As the CBPP reports, in the short time that states have been able to expand Medicaid, there is a significant divide between those states that expanded and those who have not. In this time, coverage rates have soared, and hospitals are treated fewer uninsured patients. The states that have gotten on board have much greater gains than the ones who have not. In fact, these participating states have actually saved money (close to $100 million/month on average) compared to the others who are losing money due to more uninsured patients (known as the coverage gap – those who can’t afford regular insurance but do not qualify for Medicaid).
Medicaid expansion is a great fiscal move for states for a couple key reasons right now for a few reasons:
1. The government is covering it through at least 2016.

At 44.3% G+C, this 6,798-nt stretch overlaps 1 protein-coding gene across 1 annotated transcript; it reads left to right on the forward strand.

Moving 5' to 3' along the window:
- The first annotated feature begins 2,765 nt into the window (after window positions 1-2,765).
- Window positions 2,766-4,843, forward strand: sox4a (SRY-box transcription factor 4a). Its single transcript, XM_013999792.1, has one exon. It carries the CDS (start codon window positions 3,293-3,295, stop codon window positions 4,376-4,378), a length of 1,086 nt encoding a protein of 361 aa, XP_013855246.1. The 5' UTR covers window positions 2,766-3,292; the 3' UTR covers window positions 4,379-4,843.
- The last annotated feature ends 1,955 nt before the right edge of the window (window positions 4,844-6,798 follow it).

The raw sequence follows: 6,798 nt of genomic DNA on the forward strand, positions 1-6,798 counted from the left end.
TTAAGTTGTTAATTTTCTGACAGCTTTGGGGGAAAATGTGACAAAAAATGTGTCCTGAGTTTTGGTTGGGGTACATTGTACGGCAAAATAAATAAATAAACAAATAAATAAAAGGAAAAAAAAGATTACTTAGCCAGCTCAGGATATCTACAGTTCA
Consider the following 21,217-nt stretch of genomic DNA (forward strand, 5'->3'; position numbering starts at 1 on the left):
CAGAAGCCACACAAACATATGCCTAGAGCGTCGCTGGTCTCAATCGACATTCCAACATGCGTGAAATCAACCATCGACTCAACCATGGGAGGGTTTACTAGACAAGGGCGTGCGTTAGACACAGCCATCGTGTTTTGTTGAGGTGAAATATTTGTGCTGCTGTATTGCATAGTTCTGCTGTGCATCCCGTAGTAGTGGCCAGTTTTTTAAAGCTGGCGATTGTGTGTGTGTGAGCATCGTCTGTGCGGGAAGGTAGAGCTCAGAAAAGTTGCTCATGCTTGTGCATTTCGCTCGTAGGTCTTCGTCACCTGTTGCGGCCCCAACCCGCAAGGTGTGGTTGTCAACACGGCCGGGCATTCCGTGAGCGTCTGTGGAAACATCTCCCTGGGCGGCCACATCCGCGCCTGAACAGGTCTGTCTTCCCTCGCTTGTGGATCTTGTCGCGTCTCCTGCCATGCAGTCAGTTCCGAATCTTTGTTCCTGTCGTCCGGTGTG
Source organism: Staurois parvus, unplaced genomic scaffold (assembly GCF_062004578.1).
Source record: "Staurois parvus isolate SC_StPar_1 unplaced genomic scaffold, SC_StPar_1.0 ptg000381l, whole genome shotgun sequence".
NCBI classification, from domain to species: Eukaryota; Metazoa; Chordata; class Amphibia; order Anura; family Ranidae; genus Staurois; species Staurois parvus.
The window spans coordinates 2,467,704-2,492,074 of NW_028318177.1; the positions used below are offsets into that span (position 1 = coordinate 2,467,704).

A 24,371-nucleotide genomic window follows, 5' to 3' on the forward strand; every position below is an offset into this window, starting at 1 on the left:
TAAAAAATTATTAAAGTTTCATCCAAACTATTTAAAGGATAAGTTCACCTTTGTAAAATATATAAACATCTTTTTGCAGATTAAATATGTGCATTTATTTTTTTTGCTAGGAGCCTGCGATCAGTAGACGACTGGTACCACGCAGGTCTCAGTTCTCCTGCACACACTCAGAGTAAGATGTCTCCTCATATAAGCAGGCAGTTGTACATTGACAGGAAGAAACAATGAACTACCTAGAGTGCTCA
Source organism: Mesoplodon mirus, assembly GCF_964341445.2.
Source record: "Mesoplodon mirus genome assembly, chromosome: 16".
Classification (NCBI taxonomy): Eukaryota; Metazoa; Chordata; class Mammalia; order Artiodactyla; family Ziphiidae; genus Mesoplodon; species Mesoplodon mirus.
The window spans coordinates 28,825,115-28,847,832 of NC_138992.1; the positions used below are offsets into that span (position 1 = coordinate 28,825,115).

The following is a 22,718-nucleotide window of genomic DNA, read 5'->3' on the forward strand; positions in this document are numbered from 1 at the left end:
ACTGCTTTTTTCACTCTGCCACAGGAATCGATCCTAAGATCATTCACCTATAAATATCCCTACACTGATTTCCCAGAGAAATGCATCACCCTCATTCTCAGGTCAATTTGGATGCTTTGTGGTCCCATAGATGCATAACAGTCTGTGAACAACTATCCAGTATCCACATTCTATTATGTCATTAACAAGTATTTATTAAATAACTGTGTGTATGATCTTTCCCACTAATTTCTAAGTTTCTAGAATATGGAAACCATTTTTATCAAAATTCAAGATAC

2. With there being less of those on the coverage gap, hospitals save money by not treating poor uninsured patients.
Here is a map of the states with and without expanded coverage:
States such as Arkansas, Arizona, and Michigan have saved 10s to 100s of millions of dollars due to their decision to expand Medicaid. So, with this data, Medicaid supporters have a very strong argument against those that appose it; Or at least they do right now. It will be interesting to see what the future brings for these states, maybe when the federal government stops paying for mostly all of the expansion (they will still pay 90% for a few subsequent years after 2016 if it remains). It will also be interesting what this will do for our federal debt, as the expansion is very expensive from a national standpoint. One thing is clear, however, that right now states are raking in major benefits for getting on board with this. And those that are not will likely continue to lose money and miss out on this great opportunity until it either stays or fades away.